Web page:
Book Image

Python Machine Learning (Wiley)

By : Wei-Meng Lee
Book Image

Python Machine Learning (Wiley)

By: Wei-Meng Lee

Overview of this book

With computing power increasing exponentially and costs decreasing at the same time, this is the best time to learn machine learning using Python. Machine learning tasks that once required enormous processing power are now possible on desktop machines. Python Machine Learning begins by covering some fundamental libraries used in Python that make machine learning possible. You'll learn how to manipulate arrays of numbers with NumPy and use pandas to deal with tabular data. Once you have a firm foundation in the basics, you'll explore machine learning using Python and the scikit-learn libraries. You'll learn how to visualize data by plotting different types of charts and graphs using the matplotlib library. You'll gain a solid understanding of how the various machine learning algorithms work behind the scenes. The later chapters explore the common machine learning algorithms, such as regression, clustering, and classification, and discuss how to deploy the models that you have built, so that they can be used by client applications running on mobile and desktop devices. By the end of the book, you'll have all the knowledge you need to begin machine learning using Python.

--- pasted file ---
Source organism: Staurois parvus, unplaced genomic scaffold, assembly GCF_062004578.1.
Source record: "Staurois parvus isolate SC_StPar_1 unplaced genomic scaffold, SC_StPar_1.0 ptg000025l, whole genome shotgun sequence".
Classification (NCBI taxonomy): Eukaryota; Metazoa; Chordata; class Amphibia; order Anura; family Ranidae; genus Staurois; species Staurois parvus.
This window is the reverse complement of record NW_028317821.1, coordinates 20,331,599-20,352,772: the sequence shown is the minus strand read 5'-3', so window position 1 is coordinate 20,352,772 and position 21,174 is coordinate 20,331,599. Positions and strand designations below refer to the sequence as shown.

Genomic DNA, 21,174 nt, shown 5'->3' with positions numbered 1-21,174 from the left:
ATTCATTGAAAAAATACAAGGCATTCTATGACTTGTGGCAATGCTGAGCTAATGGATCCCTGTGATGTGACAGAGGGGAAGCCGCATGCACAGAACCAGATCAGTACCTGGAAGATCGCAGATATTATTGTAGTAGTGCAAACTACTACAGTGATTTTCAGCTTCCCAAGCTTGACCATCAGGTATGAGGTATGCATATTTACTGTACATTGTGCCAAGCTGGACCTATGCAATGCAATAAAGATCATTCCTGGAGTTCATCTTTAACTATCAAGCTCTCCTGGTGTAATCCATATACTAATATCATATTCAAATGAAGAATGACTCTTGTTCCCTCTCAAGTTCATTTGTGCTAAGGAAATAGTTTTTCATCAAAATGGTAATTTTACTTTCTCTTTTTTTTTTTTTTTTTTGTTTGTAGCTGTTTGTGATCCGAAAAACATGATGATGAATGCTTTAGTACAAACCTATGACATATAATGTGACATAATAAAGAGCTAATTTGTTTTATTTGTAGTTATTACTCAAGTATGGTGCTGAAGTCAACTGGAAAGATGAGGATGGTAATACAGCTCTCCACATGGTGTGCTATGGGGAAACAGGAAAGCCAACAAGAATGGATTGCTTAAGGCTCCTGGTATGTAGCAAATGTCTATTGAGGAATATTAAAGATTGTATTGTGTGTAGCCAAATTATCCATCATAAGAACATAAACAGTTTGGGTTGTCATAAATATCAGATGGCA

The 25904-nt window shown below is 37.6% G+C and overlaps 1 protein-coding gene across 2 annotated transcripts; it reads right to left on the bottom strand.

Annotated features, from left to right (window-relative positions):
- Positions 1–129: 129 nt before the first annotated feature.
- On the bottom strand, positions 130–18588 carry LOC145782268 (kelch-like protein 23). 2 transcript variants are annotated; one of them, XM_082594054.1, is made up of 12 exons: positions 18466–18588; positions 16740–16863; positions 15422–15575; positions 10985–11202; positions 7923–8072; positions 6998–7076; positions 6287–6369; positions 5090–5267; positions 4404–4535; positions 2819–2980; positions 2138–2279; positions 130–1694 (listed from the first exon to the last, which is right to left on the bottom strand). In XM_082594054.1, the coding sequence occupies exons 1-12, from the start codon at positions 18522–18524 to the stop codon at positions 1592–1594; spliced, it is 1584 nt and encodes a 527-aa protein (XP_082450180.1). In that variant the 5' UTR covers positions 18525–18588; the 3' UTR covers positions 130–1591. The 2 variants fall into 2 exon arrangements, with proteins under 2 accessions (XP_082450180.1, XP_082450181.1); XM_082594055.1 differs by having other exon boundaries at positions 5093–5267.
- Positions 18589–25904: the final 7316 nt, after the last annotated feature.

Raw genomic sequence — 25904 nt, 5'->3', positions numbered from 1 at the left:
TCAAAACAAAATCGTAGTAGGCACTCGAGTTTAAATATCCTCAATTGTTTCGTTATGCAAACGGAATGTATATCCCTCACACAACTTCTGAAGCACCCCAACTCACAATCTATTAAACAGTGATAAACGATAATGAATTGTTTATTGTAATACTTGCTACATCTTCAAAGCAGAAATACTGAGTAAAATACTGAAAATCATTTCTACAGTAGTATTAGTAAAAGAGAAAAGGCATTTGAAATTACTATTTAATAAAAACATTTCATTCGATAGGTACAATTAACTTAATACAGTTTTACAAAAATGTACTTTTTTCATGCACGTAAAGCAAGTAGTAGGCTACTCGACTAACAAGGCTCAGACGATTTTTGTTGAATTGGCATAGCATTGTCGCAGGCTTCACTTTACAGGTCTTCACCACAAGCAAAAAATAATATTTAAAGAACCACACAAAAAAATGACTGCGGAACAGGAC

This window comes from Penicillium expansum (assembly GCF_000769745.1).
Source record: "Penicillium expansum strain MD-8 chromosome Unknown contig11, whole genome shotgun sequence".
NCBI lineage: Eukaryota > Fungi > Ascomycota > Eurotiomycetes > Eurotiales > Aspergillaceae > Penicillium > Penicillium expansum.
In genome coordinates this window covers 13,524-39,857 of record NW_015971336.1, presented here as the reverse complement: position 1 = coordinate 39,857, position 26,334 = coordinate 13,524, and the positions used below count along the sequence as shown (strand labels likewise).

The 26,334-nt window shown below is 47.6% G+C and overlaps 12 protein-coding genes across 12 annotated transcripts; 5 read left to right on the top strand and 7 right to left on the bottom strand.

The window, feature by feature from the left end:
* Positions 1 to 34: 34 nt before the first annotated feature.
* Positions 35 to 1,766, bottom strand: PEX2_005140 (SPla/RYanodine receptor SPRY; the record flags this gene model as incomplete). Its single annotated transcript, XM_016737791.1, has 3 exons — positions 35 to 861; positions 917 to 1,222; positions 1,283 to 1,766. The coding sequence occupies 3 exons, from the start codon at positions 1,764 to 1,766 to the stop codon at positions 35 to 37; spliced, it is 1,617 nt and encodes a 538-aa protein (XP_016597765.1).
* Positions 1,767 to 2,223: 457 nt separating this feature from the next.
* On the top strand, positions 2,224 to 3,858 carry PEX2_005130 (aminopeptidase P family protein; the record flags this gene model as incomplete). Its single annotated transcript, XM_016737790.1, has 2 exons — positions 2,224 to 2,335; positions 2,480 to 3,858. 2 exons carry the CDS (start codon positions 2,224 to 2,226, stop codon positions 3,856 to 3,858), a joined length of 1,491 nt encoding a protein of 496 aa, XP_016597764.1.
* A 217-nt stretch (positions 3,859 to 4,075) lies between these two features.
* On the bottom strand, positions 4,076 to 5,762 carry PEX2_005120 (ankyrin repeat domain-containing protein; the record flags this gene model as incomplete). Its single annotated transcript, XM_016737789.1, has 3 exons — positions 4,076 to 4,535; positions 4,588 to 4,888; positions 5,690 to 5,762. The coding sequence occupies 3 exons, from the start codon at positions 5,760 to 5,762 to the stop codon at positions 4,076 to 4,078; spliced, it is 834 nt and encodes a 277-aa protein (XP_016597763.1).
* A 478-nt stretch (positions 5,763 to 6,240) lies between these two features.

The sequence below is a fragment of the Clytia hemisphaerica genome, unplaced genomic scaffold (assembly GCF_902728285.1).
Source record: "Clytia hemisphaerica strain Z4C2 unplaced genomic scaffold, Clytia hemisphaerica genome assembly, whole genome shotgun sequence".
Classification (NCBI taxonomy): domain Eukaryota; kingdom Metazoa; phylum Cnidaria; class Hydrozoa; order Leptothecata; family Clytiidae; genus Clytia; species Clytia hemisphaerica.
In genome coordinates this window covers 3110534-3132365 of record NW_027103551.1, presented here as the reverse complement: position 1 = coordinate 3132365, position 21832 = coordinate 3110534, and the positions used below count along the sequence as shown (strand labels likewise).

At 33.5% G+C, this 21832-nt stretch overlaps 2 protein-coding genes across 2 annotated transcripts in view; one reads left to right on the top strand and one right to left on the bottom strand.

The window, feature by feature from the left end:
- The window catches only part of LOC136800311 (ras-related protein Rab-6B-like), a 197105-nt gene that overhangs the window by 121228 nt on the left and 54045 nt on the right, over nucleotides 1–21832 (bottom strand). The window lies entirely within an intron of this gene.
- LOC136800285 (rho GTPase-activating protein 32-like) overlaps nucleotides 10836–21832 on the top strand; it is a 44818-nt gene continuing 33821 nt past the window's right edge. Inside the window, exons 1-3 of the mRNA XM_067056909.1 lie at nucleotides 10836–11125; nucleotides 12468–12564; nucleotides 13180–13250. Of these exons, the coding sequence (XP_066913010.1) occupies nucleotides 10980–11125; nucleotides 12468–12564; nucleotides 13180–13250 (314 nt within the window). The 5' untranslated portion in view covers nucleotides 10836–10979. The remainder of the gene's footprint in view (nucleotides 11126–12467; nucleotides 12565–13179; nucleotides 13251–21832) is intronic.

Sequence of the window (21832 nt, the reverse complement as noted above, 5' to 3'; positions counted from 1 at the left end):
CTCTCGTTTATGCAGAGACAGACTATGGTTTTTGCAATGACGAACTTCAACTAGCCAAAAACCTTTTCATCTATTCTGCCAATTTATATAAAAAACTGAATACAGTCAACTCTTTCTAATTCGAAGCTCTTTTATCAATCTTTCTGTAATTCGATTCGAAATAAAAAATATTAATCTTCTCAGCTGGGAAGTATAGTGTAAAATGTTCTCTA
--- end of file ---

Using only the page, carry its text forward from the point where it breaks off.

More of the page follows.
Table of Contents (16 chapters)
Free Chapter
CHAPTER 9: Supervised Learning—Classification Using K‐Nearest Neighbors (KNN)
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What Is Machine Learning?

If you have ever written a program, you will be familiar with the diagram shown in Figure 1.1. You write a program, feed some data into it, and get your output. For example, you might write a program to perform some accounting tasks for your business. In this case, the data collected would include your sales records, your inventory lists, and so on. The program would then take in the data and calculate your profits or loss based on your sales records. You may also perhaps churn out some nice and fanciful charts showing your sales performance. In this case, the output is the profit/loss statement, as well as other charts.

Diagram of a traditional programming, in which the data and the program produce the output.

Figure 1.1: In traditional programming, the data and the program produce the output

For many years, traditional desktop and web programming have dominated the landscape, and many algorithms and methodologies have evolved to make programs run more efficiently. In more recent years, however, machine learning has taken over the programming world...